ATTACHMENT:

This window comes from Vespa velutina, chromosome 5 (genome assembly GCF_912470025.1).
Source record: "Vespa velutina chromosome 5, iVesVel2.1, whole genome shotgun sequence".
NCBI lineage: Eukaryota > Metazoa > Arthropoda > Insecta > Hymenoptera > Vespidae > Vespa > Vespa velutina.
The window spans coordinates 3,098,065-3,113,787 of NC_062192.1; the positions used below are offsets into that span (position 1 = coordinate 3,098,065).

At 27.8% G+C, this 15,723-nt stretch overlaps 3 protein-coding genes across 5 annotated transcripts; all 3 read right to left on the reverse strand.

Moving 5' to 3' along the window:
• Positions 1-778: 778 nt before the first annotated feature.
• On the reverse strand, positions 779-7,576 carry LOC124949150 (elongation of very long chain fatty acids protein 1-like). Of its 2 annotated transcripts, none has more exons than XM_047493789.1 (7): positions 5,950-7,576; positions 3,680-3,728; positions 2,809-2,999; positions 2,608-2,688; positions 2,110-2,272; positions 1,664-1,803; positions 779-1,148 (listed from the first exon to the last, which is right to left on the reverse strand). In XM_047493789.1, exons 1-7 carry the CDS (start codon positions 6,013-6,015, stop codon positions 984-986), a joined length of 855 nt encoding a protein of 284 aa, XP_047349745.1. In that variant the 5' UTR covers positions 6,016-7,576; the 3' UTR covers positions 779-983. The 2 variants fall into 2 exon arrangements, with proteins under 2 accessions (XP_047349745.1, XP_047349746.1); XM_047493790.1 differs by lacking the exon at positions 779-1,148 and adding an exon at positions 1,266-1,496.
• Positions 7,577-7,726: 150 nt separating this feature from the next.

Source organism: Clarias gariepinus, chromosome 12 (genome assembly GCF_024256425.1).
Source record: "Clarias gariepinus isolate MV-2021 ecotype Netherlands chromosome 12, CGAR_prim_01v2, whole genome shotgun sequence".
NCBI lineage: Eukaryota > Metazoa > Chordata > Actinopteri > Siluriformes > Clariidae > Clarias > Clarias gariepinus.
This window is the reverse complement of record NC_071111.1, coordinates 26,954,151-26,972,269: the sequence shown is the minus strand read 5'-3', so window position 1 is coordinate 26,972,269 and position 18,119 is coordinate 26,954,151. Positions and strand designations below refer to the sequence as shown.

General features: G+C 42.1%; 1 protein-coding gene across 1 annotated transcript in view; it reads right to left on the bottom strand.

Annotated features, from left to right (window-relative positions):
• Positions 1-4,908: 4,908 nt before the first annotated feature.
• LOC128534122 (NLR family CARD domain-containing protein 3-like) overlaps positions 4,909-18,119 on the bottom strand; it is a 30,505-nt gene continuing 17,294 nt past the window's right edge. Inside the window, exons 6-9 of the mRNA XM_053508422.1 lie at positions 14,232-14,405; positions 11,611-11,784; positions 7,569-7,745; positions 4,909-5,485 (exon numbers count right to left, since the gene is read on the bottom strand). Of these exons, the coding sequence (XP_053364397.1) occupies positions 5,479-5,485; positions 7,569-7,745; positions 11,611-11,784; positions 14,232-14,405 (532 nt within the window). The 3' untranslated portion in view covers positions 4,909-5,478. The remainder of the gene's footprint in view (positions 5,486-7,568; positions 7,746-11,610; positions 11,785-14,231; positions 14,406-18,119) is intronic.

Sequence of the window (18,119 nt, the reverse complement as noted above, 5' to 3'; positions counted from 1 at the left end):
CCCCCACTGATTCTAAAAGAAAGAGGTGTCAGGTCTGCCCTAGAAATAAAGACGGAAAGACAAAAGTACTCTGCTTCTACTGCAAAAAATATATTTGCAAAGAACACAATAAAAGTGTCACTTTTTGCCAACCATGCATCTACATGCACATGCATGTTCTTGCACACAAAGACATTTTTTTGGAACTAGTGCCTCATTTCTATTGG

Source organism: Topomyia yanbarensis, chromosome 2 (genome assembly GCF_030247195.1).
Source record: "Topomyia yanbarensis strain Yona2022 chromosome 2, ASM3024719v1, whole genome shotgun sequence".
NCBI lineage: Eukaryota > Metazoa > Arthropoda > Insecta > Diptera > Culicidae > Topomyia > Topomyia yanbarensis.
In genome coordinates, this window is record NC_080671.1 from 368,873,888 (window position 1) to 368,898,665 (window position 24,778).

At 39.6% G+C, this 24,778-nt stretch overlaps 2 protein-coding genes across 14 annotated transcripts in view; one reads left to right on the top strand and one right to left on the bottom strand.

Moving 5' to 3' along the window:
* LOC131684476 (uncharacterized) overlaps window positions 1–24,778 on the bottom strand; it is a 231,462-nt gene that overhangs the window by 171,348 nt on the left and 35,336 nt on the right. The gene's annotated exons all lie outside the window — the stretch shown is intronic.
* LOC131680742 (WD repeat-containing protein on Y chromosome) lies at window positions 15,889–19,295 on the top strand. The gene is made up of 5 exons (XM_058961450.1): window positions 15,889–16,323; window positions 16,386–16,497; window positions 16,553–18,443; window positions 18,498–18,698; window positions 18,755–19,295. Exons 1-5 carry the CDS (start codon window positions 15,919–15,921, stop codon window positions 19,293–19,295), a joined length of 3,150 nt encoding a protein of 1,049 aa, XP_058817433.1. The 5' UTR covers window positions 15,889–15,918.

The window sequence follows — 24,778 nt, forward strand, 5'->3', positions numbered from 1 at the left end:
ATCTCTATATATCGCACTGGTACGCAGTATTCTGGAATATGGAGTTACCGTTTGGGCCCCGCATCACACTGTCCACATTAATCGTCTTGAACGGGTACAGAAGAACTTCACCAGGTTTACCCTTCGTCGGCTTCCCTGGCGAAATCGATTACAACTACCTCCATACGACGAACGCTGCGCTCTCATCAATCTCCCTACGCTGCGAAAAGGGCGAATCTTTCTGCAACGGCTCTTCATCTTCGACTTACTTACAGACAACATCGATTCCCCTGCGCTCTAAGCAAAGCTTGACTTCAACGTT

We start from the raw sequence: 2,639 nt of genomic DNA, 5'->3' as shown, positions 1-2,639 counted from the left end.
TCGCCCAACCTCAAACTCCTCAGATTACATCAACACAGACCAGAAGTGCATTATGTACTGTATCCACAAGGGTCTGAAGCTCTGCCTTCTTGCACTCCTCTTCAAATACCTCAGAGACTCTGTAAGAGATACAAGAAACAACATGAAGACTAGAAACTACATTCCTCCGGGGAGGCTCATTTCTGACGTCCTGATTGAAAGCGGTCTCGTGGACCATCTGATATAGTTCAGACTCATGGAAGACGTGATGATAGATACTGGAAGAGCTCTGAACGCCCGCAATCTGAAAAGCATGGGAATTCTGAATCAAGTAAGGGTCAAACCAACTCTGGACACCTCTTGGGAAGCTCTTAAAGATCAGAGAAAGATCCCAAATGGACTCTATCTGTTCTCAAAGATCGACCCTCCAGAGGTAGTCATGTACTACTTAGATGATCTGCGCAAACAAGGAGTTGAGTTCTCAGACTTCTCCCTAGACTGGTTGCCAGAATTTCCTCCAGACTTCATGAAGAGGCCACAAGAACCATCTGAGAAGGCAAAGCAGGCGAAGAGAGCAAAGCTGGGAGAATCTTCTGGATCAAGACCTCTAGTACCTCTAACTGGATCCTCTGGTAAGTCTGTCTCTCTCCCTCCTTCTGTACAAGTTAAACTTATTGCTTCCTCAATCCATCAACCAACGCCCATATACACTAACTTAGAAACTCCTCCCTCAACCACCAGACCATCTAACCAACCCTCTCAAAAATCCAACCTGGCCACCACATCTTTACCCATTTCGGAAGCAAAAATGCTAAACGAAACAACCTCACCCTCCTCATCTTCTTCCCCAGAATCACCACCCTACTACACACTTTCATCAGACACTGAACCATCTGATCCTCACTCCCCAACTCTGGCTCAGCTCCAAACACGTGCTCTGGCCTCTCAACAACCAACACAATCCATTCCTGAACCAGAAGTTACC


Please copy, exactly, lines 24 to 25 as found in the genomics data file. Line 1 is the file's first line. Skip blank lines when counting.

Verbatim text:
At 39.6% G+C, this 24,778-nt stretch overlaps 2 protein-coding genes across 14 annotated transcripts in view; one reads left to right on the top strand and one right to left on the bottom strand.

Moving 5' to 3' along the window: